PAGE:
Plaintiff Zeroclick, LLC has filed multiple patent infringement suits against Microsoft, Dell, Samsung and LG over their alleged use of touch-only user interface technologies and graphical user interfaces. The patents-in-suit is U.S. Patent No. 7,818,691 (“’691 Patent”) and 8,549,443 (“’443 Patent”).
In one of its suits, Zeroclick claimed that Microsoft knowingly and intentionally infringed upon the ’691 patent because it “makes, uses, offers for sale, sells, and/or imports certain touch screen computing products…such as the Microsoft Surface Book 2 13.5, that directly infringe, literally and/or under the doctrine of equivalents, one or more claims of the ’691 Patent.” Specifically, claim 2 of the patent states, “[a] graphical user interface (GUI), which may comprise an update of an existing program, that may fully operate a GUI by a two step method of movement of a pointer (0) to operate one or more functions within the GUI, wherein, said existing program is any existing program that can operate the movement of the pointer (0) over a screen (300) and has one or more functions operated by one or more other methods apart from said two step method…” Zeroclick said Microsoft’s infringing products operate in a similar manner and thus infringe upon its patented technology. They also claimed that Microsoft induces infringement through the use of its Accused Products.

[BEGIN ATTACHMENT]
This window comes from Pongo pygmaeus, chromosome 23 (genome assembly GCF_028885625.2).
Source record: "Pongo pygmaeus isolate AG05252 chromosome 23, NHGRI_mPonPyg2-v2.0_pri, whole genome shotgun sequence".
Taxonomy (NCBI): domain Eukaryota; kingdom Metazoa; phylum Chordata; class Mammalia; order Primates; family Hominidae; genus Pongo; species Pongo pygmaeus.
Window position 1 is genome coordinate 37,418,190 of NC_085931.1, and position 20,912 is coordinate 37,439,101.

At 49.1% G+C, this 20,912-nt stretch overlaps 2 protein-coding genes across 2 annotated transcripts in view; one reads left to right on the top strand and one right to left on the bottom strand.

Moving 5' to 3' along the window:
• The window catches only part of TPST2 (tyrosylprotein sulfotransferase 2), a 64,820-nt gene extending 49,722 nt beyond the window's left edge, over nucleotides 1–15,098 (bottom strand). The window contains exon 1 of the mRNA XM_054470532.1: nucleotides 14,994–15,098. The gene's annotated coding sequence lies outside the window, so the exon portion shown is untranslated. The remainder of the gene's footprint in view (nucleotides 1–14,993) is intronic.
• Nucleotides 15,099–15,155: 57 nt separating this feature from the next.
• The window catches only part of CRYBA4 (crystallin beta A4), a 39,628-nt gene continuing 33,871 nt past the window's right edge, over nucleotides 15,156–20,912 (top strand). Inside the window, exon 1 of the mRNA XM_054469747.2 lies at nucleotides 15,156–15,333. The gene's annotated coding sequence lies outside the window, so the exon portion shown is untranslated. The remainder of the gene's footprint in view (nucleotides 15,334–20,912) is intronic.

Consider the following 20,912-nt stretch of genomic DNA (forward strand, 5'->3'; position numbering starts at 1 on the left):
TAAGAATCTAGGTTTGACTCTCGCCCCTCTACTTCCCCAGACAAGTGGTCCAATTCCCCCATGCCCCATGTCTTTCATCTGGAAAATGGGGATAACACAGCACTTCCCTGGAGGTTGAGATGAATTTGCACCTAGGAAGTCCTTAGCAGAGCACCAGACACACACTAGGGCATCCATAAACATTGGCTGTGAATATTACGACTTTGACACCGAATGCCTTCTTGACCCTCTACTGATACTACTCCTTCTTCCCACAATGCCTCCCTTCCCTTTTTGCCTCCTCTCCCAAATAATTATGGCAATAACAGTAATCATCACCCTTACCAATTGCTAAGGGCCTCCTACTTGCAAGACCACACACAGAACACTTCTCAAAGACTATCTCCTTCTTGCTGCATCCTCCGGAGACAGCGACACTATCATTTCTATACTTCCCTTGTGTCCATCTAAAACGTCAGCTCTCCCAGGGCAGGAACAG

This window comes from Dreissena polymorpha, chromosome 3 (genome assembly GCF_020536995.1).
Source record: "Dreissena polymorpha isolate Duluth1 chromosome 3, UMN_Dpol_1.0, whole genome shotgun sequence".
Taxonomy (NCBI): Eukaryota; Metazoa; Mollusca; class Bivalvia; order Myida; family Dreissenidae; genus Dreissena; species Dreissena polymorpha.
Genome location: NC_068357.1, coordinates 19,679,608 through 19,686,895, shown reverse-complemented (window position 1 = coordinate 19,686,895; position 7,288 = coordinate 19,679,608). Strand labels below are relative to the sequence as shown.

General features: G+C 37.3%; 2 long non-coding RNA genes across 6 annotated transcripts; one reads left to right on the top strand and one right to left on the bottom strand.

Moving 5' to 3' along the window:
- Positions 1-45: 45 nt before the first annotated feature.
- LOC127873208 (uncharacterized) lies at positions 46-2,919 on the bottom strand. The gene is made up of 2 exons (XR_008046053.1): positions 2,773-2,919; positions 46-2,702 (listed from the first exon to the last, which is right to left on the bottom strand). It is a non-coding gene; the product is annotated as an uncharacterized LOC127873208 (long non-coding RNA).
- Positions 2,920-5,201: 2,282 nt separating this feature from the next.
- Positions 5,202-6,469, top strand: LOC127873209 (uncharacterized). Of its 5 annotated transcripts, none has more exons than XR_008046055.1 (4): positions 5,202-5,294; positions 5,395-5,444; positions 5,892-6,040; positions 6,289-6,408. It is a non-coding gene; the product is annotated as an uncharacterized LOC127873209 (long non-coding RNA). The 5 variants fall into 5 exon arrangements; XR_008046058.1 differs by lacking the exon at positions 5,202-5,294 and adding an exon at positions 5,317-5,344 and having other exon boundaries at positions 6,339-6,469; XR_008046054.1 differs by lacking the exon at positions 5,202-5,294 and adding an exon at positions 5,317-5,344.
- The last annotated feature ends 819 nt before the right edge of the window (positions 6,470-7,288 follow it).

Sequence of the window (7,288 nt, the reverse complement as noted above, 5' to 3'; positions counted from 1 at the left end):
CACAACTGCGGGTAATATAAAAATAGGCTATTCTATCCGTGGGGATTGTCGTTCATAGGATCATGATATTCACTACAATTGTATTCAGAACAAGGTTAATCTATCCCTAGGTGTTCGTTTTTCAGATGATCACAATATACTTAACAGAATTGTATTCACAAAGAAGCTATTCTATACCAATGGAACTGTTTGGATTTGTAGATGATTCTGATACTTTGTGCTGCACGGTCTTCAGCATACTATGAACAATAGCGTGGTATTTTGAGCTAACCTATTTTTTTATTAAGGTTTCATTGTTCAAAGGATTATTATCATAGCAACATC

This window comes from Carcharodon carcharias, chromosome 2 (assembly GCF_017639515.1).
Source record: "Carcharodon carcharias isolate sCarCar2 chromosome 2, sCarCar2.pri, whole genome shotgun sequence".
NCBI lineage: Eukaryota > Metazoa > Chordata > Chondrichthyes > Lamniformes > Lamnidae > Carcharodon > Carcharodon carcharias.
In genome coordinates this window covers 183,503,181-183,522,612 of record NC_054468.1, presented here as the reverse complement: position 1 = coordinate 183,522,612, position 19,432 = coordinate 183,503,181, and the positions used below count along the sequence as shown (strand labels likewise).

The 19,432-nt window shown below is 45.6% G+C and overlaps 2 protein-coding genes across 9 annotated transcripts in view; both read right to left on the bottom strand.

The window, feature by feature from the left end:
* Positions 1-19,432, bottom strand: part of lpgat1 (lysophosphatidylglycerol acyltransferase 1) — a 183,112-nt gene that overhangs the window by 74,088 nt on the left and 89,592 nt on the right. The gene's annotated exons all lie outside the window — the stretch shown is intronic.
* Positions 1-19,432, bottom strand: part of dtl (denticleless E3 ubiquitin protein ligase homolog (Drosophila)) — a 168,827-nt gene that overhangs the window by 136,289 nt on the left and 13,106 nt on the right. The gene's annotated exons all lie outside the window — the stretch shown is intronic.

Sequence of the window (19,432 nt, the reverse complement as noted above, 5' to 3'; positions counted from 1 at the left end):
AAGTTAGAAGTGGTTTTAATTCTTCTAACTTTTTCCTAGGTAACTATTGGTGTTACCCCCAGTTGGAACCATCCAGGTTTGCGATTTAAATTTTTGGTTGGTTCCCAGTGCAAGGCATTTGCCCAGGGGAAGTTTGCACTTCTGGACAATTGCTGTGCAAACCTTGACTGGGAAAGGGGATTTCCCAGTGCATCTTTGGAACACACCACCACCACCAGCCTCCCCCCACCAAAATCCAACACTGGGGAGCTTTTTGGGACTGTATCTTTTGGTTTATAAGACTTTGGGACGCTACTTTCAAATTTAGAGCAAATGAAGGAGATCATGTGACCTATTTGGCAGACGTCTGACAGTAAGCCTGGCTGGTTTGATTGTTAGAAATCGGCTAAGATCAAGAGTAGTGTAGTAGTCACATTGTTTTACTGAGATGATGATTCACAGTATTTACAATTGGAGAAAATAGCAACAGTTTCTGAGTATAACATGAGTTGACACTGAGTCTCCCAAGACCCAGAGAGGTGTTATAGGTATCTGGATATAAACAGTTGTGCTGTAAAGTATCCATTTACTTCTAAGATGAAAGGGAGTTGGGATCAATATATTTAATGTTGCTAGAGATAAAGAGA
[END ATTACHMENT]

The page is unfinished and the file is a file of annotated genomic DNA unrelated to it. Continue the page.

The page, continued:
Zeroclick similarly claimed that Samsung knowingly and intentionally infringed and induced further infringement of the’ 443 patent. Accused products include smartphones like the Galaxy S9. The patent states, “[a] device capable of executing software comprising: a touch-sensitive screen configured to detect being touched by a user’s finger without requiring an exertion of pressure on the screen…the user interface code being configured to detect one or more locations touched by a movement of the user’s finger on the screen without requiring the exertion of pressure and determine therefrom a selected operation…” Specifically, on Samsung’s Accused Product’s home screen application, “the Android software and touchscreen device code detects a user’s finger touching an application icon and then moving towards another app icon on the screen. The user interface code determines the operation of creating a folder on the app screen.” Zeroclick asserted that these similarities illustrate Samsung’s infringement.
Similar allegations were made against electronics manufacturers Dell and LG in respective complaints.
The plaintiff has sought judgment in its favor; a permanent injunction prohibiting further infringement; an award for damages, costs, fees, and expenses; pre- and post-judgment interest, an award for supplemental damages; and other relief as determined by the court.
The suits are filed in the Western District of Texas. The plaintiff is represented by Russ August & Kabat.